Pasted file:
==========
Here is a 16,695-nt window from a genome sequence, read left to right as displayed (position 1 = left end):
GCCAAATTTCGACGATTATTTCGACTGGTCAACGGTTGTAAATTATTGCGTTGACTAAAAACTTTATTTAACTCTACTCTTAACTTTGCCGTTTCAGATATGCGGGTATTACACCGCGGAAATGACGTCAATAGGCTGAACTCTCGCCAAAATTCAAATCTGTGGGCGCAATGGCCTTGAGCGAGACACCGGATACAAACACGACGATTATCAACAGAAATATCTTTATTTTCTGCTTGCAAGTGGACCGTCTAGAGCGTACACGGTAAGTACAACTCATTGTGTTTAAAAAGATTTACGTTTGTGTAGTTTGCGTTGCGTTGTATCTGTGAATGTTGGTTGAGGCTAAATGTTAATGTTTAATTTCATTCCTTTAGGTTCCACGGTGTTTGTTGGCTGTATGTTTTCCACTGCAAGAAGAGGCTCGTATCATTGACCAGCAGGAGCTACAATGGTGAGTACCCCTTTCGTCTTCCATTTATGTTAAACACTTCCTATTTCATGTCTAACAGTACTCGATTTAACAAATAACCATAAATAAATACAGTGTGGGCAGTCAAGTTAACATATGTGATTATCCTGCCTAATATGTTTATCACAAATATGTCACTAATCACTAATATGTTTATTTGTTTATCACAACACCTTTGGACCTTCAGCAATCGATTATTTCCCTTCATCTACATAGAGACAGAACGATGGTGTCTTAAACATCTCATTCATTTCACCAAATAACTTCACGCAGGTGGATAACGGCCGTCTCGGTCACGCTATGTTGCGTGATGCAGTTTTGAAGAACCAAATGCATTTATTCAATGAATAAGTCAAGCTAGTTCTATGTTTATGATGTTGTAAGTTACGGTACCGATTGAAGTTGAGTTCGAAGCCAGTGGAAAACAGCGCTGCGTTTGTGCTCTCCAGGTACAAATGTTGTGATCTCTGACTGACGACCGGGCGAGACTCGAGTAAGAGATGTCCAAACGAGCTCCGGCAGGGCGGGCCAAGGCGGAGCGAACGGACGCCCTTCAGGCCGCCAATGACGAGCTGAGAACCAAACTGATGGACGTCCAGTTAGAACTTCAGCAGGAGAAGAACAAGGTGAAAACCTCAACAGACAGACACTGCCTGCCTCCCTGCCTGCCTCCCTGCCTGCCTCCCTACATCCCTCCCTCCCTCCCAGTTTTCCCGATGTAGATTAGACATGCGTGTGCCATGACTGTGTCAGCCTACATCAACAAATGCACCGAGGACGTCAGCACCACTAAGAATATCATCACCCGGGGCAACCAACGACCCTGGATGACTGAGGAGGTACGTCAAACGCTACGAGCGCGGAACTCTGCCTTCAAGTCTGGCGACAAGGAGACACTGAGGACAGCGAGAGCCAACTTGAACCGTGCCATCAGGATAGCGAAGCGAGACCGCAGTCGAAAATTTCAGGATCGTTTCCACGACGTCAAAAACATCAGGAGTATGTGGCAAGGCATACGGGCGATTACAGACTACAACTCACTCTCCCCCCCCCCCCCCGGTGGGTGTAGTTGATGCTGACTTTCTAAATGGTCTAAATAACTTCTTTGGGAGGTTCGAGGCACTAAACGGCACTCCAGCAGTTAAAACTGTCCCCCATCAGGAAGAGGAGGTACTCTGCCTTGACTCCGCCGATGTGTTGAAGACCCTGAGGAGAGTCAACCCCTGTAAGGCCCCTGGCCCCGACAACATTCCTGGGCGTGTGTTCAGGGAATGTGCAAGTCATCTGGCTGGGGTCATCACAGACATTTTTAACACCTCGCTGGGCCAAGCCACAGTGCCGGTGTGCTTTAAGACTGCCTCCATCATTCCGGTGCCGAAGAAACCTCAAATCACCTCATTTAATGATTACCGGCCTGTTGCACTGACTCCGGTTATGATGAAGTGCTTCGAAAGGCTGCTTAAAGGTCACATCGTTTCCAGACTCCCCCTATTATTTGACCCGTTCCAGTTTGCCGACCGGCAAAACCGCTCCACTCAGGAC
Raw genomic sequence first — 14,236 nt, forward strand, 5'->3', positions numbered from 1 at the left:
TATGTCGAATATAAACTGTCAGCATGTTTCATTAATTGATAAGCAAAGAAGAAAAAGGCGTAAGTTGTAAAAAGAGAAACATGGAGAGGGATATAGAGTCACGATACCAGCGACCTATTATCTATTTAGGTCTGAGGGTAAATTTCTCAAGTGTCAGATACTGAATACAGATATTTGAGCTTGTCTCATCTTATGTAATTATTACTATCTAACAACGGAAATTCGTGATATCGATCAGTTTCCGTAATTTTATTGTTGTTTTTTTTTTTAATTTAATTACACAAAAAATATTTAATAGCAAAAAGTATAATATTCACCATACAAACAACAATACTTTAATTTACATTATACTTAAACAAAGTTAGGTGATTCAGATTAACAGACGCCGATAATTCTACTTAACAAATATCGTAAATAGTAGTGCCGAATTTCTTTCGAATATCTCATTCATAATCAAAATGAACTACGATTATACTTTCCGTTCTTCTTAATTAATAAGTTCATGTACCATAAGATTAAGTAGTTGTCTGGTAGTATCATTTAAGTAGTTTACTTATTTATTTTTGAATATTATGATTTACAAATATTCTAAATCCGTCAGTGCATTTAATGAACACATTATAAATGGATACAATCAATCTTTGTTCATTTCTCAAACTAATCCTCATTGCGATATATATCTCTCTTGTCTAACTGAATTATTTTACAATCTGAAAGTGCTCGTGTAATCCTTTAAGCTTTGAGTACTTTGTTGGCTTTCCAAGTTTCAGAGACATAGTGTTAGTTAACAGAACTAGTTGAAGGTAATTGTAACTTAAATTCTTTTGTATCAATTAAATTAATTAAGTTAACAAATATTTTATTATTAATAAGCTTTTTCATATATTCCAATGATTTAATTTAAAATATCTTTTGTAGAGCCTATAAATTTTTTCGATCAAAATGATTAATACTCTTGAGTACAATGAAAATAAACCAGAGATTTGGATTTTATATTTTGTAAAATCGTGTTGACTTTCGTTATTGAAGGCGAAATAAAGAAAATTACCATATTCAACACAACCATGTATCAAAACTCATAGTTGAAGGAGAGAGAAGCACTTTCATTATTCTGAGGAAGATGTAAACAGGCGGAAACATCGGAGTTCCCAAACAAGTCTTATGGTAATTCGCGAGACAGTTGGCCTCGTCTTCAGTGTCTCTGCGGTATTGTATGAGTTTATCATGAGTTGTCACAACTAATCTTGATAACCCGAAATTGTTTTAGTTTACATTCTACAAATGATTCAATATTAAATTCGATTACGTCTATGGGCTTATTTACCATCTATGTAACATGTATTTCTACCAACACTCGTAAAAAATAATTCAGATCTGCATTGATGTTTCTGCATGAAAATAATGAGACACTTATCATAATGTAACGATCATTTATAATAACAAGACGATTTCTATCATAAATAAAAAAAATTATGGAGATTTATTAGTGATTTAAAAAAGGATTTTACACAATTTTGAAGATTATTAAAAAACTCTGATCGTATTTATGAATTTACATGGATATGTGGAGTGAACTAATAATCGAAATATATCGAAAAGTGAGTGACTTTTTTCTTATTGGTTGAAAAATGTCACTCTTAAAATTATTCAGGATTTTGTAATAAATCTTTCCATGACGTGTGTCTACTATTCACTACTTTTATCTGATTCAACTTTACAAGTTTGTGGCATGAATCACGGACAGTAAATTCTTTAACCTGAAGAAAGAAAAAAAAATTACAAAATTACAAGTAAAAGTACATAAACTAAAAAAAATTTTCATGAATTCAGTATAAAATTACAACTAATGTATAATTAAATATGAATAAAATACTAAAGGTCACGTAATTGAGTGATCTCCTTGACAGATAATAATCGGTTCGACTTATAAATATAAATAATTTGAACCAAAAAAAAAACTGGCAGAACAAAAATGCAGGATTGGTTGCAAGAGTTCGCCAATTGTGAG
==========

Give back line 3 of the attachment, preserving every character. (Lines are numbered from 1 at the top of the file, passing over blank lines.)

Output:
Raw genomic sequence first — 14,236 nt, forward strand, 5'->3', positions numbered from 1 at the left: